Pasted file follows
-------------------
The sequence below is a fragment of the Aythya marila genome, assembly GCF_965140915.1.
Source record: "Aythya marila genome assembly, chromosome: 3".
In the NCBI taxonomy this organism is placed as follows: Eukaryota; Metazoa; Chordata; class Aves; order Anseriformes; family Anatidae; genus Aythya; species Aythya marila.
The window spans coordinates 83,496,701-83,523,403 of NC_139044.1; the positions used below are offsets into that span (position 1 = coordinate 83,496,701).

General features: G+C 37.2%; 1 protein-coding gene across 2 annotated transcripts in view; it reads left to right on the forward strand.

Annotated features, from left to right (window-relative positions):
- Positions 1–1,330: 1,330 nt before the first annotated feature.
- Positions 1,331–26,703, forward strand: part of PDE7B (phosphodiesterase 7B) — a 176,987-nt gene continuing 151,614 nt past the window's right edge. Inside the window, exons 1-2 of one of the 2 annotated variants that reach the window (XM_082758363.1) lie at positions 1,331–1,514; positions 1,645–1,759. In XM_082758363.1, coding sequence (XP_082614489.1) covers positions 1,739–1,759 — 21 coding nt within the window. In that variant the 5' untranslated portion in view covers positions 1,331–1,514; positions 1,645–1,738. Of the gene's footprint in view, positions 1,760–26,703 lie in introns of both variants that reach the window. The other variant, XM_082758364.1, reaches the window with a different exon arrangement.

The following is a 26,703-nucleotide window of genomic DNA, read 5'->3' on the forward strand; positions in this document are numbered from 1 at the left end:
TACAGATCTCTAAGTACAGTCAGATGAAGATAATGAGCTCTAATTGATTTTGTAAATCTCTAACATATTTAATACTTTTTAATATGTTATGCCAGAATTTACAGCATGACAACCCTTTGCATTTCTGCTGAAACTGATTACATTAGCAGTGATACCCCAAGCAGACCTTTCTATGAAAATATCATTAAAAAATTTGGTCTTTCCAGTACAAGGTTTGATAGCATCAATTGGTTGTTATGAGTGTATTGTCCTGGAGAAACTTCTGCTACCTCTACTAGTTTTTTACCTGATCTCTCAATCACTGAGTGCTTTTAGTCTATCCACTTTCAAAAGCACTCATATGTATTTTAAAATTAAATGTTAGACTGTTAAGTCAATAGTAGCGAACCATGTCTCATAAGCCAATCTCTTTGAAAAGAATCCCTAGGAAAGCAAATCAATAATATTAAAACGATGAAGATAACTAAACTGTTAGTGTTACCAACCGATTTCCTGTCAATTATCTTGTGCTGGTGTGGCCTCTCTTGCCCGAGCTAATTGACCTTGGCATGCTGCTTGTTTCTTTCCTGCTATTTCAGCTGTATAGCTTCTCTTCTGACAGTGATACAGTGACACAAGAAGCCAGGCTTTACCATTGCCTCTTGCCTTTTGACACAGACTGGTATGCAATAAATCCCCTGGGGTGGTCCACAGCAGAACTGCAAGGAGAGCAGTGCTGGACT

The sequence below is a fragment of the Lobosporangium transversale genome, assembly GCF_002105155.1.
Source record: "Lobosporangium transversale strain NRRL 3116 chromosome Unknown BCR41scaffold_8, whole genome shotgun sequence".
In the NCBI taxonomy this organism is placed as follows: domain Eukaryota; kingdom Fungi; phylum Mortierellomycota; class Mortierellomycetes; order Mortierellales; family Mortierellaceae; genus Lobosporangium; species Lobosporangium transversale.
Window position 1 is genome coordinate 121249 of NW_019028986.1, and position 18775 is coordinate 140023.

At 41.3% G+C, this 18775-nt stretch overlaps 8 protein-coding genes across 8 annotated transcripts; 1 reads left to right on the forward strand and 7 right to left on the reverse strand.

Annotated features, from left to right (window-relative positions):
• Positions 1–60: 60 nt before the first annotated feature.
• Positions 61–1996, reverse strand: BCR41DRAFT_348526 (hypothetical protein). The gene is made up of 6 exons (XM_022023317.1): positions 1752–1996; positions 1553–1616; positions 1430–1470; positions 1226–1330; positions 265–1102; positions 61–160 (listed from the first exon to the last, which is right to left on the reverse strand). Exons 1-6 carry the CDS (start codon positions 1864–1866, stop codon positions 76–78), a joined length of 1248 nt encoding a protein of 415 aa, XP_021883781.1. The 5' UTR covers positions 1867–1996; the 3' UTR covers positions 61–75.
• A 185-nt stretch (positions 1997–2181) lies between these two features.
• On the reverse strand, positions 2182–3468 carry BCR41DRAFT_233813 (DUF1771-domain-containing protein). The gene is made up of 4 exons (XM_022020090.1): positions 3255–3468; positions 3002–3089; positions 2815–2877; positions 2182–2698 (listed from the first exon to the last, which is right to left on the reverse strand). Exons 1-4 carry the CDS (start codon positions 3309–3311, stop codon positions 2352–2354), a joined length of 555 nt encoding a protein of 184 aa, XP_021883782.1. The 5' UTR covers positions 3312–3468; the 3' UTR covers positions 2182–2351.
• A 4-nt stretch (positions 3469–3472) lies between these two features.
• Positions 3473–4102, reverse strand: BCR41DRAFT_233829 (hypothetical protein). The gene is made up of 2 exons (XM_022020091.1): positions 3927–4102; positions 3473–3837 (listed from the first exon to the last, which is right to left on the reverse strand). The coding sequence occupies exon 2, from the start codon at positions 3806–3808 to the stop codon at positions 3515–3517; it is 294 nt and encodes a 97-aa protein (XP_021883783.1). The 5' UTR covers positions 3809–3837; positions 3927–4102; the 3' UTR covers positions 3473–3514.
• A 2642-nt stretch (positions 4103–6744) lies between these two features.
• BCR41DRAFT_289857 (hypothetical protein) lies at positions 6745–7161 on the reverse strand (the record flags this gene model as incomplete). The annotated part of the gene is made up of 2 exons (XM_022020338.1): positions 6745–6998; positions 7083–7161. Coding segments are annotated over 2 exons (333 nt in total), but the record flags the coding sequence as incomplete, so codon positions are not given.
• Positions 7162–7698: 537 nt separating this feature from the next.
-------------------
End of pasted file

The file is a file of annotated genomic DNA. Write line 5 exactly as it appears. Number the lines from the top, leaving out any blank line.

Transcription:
General features: G+C 37.2%; 1 protein-coding gene across 2 annotated transcripts in view; it reads left to right on the forward strand.